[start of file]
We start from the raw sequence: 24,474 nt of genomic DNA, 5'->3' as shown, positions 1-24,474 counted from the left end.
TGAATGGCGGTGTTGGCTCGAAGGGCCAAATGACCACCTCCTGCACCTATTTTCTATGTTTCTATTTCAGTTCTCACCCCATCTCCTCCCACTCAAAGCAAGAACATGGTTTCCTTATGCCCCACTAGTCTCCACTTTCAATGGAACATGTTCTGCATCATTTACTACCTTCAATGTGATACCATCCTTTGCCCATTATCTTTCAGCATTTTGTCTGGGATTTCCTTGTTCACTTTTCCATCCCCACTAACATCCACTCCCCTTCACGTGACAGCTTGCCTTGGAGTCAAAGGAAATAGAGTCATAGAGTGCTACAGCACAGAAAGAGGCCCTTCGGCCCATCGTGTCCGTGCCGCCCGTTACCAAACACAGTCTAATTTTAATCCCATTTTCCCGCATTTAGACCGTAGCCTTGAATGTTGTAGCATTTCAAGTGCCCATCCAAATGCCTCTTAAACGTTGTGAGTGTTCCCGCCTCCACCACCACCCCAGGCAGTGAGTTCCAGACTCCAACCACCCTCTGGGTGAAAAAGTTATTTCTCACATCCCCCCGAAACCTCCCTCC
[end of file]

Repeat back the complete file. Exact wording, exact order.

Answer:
We start from the raw sequence: 24,474 nt of genomic DNA, 5'->3' as shown, positions 1-24,474 counted from the left end.
TGAATGGCGGTGTTGGCTCGAAGGGCCAAATGACCACCTCCTGCACCTATTTTCTATGTTTCTATTTCAGTTCTCACCCCATCTCCTCCCACTCAAAGCAAGAACATGGTTTCCTTATGCCCCACTAGTCTCCACTTTCAATGGAACATGTTCTGCATCATTTACTACCTTCAATGTGATACCATCCTTTGCCCATTATCTTTCAGCATTTTGTCTGGGATTTCCTTGTTCACTTTTCCATCCCCACTAACATCCACTCCCCTTCACGTGACAGCTTGCCTTGGAGTCAAAGGAAATAGAGTCATAGAGTGCTACAGCACAGAAAGAGGCCCTTCGGCCCATCGTGTCCGTGCCGCCCGTTACCAAACACAGTCTAATTTTAATCCCATTTTCCCGCATTTAGACCGTAGCCTTGAATGTTGTAGCATTTCAAGTGCCCATCCAAATGCCTCTTAAACGTTGTGAGTGTTCCCGCCTCCACCACCACCCCAGGCAGTGAGTTCCAGACTCCAACCACCCTCTGGGTGAAAAAGTTATTTCTCACATCCCCCCGAAACCTCCCTCC